During Modular Caustic-Side Solvent Extraction (CSSX) Unit (MCU) operations, Cs-137 concentrations in product streams will vary depending on the location in the process and on the recent process conditions. Calculations of cesium concentrations under a variety of operating conditions reveal the following: (1) Under nominal operations with salt solution feed containing 1.1 Ci Cs-137 per gallon, the maximum Cs-137 concentration in the process will occur in the strip effluent (SE) and equal 15-16.5 Ci/gal. (2) Under these conditions, the majority of the solvent will contain 0.005 to 0.01 Ci/gal, with a limited portion of the solvent in the contactor stages containing ∼4 Ci/gal. (3) When operating conditions yield product near 0.1 Ci Cs-137/gal in the decontaminated salt solution (DSS), the SE cesium concentration will be the same or lower than in nominal operations, but majority of the stripped solvent will increase to ∼2-3 Ci/gal. (4) Deviations in strip and waste stream flow rates cause the largest variations in cesium content: (a) If strip flow rates deviate by -30% of nominal, the SE will contain ∼23 Ci/gal, although the cesium content of the solvent will increase to only 0.03 Ci/gal; (b) If strip flow rate deviates by -77% (i.e., 23% of nominal), the SE will contain 54 Ci/gal and solvent will contain 1.65 Ci/gal. At this point, the product DSS will just reach the limit of 0.1 Ci/gal, causing the DSS gamma monitors to alarm; and (c) Moderate (+10 to +30%) deviations in waste flow rate cause approximately proportional increases in the SE and solvent cesium concentrations. Recovery from a process failure due to poor cesium stripping can achieve any low cesium concentration required. Passing the solvent back through the contactors while recycling DSS product will produce a ∼70% reduction during one pass through the contactors (assuming the stripping D value is no worse than 0.36). If the solvent is returned to the solvent hold tank (containing additional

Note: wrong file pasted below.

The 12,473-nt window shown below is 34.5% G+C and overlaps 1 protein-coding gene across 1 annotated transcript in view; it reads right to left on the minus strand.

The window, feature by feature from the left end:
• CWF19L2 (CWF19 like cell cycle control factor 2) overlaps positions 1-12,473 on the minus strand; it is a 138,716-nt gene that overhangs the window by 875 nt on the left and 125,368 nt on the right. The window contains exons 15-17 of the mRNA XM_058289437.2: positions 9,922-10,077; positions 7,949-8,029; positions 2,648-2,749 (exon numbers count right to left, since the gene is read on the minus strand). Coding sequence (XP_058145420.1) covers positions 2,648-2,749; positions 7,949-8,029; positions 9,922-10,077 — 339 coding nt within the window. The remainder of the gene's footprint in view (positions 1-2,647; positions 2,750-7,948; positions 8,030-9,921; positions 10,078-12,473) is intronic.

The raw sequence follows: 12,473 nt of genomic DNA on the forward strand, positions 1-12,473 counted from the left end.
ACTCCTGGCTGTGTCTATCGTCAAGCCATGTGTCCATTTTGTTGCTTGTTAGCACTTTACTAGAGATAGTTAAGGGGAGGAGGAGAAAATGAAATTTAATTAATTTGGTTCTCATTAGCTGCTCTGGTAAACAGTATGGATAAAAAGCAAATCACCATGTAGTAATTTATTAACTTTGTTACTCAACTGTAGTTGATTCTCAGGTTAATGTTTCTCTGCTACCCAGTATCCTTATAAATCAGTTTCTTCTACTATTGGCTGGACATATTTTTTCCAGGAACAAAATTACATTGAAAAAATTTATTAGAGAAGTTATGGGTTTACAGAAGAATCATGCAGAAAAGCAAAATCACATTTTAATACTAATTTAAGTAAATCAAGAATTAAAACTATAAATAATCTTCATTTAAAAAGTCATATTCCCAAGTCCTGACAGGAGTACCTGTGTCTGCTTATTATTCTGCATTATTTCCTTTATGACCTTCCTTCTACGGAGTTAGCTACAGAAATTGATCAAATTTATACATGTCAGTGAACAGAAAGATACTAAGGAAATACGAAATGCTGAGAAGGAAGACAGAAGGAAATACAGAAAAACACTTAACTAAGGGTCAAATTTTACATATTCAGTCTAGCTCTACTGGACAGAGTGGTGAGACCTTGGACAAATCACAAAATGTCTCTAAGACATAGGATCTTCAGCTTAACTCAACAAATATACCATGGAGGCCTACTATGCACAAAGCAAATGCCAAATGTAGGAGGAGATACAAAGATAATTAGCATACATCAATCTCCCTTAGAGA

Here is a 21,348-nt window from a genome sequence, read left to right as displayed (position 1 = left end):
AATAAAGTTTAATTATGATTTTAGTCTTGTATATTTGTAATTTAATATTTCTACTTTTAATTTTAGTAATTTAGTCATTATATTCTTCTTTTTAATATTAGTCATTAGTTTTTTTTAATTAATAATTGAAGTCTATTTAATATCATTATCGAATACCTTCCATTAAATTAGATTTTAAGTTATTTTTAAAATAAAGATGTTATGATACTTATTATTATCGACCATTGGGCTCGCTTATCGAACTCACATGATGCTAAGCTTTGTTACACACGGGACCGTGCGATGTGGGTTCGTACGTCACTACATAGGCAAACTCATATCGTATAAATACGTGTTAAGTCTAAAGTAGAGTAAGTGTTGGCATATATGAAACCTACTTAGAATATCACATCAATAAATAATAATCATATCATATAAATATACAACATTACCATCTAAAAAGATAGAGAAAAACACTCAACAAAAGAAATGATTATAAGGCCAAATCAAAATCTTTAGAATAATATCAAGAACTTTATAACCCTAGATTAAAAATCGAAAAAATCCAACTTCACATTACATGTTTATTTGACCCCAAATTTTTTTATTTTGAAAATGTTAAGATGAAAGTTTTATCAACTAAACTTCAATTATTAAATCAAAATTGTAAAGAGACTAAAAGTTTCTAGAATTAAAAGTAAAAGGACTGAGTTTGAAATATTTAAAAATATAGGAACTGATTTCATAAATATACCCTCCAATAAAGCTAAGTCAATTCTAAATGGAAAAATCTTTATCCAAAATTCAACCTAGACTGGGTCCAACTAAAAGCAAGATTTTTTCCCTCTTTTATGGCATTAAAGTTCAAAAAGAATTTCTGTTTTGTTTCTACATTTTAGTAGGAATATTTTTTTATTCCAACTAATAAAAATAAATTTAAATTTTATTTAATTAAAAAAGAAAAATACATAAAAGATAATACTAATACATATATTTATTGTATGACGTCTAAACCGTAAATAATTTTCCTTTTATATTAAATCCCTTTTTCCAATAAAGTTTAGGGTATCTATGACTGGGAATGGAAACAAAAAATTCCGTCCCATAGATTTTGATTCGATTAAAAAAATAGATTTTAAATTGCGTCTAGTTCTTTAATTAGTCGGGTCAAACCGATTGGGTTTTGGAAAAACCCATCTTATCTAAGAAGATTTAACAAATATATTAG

17. Microfluidic Extraction of Biomarkers using Water as Solvent